Radio Vatanym is Moscow's first Turkic-language radio, broadcasting for the Russian capital's 840,000-strong Turkic-language speakers. RFE/RL speaks with the radio's general director, Ravil Rustiamov.
Moscow, 11 September 2003 (RFE/RL) Indeed, you can hear Tatar music on the radio in Moscow!
For many of the Russian capital's 840,000 Turkic-speaking inhabitants -- mainly Tatars and Bashkirs -- Radio Vatanym sounds like a home away from home, according to Ravil Rustiamov, the founder and director of the Russian capital's first community-oriented radio station.
Radio Vatanym -- or "homeland" in Tatar -- went on the air in June after winning an AM license (1098) with an entertainment radio concept -- mostly music in both Tatar and Russian.
Rustiamov says the mix of music and talk is a success with listeners, if phone calls are anything to go by.
"They call, order songs, congratulate friends and family," he said. "They say 'hi' to each other, to their acquaintances. Apparently, people phone one another and say, 'Listen to the radio.' Sometimes the elderly, grannies, older men call in and cry, reminisce about their life stories."
Indeed, ethnic radio is a largely untapped niche on the Moscow radio market, says Andrey Alekhverdov, editor in chief of the Foundation for Independent Radio Broadcasting, a nongovernmental organization that promotes independent radio.
While RFE/RL's Tatar-Bashkir Service is available on shortwave and the Internet, and Radio Druzhba gives many of the former Soviet Union's ethnic groups air time, these stations cater more to those who are looking for news, not entertainment.
Radio Vatanym, on the contrary, is putting its money on music and interactive radio and is already doing well financially. Rustiamov: "There are already some advertisements now, from shops that are owned by the Tatar, the Bashkir diaspora. When I opened a station in Tatarstan, for a year I was running it myself. It didn't bring in anything. And now [after] two months, it brings in money. It's not making [a profit], of course, but we're about to break even."
Radio Vatanym is ready to broadcast just about anything -- from recipes to daily sermons by the chairman of Russia's Council of Muftis, Ravil Gainutdin. But Rustiamov says his station will stay away from politics.
"We have to stay commercial," Rustiamov keeps repeating during an interview, as if it were a protective mantra from the pressures of political lobbies.
Rustiamov knows what he fears. In May 2002, he was shot in the head by unknown assailants while in Moscow to file an appeal with the Russian Supreme Court against a decision in which his previous radio station, Radio Dulkin, lost its broadcast license to the influential Tatar-American Investments and Finance (TAIF) group. One of the heads of TAIF was Radik Shaimiev, son of Tatar President Mintimer Shaimiev.
Rustiamov suggests the incident may have been connected to the 2000 presidential elections in Tatarstan, during which Rustiamov says he gave air time to Ravkat Altynbaiev, one of Shaimiev's opponents.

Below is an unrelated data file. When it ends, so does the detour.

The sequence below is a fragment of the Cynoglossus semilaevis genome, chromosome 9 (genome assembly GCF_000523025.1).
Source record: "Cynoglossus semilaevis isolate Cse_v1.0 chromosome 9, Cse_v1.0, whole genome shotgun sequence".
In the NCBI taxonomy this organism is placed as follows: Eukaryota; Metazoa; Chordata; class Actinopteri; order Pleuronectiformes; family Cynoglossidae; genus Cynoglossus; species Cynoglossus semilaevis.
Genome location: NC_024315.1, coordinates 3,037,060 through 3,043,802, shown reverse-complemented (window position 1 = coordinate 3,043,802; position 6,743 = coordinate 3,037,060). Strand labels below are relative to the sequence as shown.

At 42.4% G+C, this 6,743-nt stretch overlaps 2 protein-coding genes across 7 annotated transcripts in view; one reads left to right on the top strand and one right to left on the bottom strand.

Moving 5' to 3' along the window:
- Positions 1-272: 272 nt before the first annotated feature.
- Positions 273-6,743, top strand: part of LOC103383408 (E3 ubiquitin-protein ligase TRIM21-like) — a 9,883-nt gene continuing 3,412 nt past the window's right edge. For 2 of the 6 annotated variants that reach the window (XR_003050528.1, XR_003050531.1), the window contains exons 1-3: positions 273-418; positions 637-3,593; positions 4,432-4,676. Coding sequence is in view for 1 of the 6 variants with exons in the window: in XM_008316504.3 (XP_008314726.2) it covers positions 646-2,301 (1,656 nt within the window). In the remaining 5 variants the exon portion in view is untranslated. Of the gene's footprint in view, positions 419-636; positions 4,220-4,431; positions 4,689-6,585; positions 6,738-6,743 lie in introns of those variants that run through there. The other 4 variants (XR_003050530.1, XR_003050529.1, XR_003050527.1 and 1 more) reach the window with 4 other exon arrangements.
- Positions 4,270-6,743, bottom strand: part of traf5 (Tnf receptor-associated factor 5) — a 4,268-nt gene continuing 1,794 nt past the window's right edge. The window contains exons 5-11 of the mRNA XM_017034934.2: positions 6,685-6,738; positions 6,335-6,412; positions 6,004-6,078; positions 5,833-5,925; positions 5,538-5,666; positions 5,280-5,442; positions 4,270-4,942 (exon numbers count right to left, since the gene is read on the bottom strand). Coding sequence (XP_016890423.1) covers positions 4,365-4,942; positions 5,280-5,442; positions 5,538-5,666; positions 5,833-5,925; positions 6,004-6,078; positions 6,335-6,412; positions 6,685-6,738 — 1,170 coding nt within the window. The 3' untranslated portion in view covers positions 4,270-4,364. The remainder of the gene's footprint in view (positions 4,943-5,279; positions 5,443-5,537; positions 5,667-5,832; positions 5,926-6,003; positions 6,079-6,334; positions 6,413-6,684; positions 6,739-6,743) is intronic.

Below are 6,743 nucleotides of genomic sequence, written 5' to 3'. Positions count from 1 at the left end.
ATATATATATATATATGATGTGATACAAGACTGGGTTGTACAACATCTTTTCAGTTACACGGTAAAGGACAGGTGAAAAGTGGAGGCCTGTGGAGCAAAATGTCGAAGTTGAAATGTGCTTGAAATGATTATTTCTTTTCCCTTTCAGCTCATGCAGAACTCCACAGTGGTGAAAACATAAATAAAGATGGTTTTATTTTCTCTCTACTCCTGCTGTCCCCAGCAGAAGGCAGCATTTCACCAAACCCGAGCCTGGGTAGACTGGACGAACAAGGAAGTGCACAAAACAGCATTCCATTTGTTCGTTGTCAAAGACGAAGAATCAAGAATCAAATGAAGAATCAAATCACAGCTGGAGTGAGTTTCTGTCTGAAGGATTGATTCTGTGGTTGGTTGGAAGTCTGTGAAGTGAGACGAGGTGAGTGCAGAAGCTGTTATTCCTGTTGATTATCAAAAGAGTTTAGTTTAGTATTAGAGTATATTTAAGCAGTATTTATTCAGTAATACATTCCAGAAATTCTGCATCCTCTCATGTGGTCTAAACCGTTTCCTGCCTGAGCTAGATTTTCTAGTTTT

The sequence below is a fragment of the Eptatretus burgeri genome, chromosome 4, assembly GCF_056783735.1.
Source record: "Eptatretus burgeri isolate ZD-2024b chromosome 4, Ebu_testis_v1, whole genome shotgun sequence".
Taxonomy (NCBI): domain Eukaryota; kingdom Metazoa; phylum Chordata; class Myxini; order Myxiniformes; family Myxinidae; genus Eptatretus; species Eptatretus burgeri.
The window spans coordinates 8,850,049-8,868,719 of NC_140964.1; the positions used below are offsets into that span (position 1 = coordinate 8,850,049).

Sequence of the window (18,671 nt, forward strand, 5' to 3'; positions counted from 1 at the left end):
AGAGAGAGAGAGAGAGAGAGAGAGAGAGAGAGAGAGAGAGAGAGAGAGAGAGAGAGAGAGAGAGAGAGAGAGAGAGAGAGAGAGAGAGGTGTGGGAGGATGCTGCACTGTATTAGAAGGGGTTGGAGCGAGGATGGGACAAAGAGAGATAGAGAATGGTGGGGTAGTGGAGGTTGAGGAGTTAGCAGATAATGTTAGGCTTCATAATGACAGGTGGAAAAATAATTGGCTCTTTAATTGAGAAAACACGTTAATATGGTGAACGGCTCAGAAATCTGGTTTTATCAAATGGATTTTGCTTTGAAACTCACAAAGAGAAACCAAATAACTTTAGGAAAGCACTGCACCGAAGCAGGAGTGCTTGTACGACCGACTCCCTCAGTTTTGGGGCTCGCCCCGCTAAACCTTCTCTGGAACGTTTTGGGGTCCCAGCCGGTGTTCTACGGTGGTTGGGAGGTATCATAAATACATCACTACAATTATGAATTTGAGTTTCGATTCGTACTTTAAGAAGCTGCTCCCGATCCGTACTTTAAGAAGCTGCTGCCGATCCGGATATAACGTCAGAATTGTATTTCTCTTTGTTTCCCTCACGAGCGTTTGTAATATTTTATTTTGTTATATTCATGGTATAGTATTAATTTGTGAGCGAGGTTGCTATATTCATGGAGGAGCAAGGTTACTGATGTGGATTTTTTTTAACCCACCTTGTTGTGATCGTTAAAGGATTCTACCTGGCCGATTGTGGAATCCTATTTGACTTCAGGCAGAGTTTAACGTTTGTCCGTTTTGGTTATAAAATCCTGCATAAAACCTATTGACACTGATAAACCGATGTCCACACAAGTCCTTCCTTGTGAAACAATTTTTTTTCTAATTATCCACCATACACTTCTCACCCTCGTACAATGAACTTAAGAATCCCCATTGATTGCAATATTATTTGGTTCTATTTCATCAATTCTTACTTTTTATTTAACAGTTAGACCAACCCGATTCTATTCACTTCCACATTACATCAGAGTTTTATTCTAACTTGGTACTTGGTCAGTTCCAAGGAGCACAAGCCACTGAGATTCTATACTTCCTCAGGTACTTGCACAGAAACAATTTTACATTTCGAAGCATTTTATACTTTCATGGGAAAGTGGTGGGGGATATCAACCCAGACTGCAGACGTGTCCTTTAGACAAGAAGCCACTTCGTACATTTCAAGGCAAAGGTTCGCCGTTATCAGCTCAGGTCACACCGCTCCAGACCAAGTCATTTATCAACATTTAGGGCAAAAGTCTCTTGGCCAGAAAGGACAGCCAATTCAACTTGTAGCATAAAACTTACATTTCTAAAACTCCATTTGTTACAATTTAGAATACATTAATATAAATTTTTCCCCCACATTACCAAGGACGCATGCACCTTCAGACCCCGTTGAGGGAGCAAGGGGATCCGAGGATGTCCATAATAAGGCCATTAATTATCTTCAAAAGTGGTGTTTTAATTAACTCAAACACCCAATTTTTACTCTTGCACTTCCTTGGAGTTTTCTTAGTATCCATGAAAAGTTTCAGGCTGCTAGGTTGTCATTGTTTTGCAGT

Today, Altynbaiev is number two in the pro-Kremlin Life party. Rustiamov claims Kremlin support was key in his winning a broadcasting license for Radio Vatanym, even interpreting this initial success as an approbative nod for developing a whole network of local Tatar stations.
Among Radio Vatanym's founders are Renat Akchurin, former President Boris Yeltsin's surgeon, as well as his brother Rassim, who is head of a Moscow Tatar organization.
Rustiamov says he does not want to be perceived as an opposition radio station, either to Shaimiev or to the Kremlin.
So far, he says, there has not been any pressure. Political parties such as Life and the People's Party are paying for air time and Rustiamov says that "whoever is ready to pay will get time, including the authorities in Tatarstan."
While Rustiamov concedes that his station has no ambition to speak for any group in particular, he says it can play an important role in strengthening ties in the Tatar community and promoting Tatar culture outside of Tatarstan: "If there's no radio, then why sing? Just to sell a cassette? But radio is like an explosion -- if there's a good song, they'll play it on the radio. But without radio, there's no way out. You're a talented Tatar who can express his culture, but without radio and television you don't stand a chance."
Rustiamov says his "next steps" are putting Radio Vatanym on the Internet, going to FM in Moscow, and getting frequencies in cities with compact Tatar and Bashkir communities, such as Yekaterinburg, Perm, Tyumen, and Nizhni Novgorod.
Going even further, Rustiamov explains that ethnic radio must develop further if Russia's many ethnic groups -- dominated by Slav and Orthodox culture -- are to continue living in peace. Non-Russians need to feel that Russia is just as much their home: "It's painful for a Tatar who's living in his homeland, say in Orenburg, and his family has lived there, say, since the times of Khan Baty. But there's nothing showing that simply their language has a right to exist -- no radio, no TV. Everything is imported [from Tatarstan]. Or you have to buy a [Tatar] music cassette. But that's like living in the 19th century! So a radio [has] to appear, saying, 'Use your language' or else assimilation [will continue] and [our] people will die out."
In fact, Rustiamov claims he has had a hard time finding Tatar-speaking radio hosts in Moscow.
"To get radio hosts with fluent Tatar," he says, "I had to fly them in from places like Kazan and Nizhni Novgorod."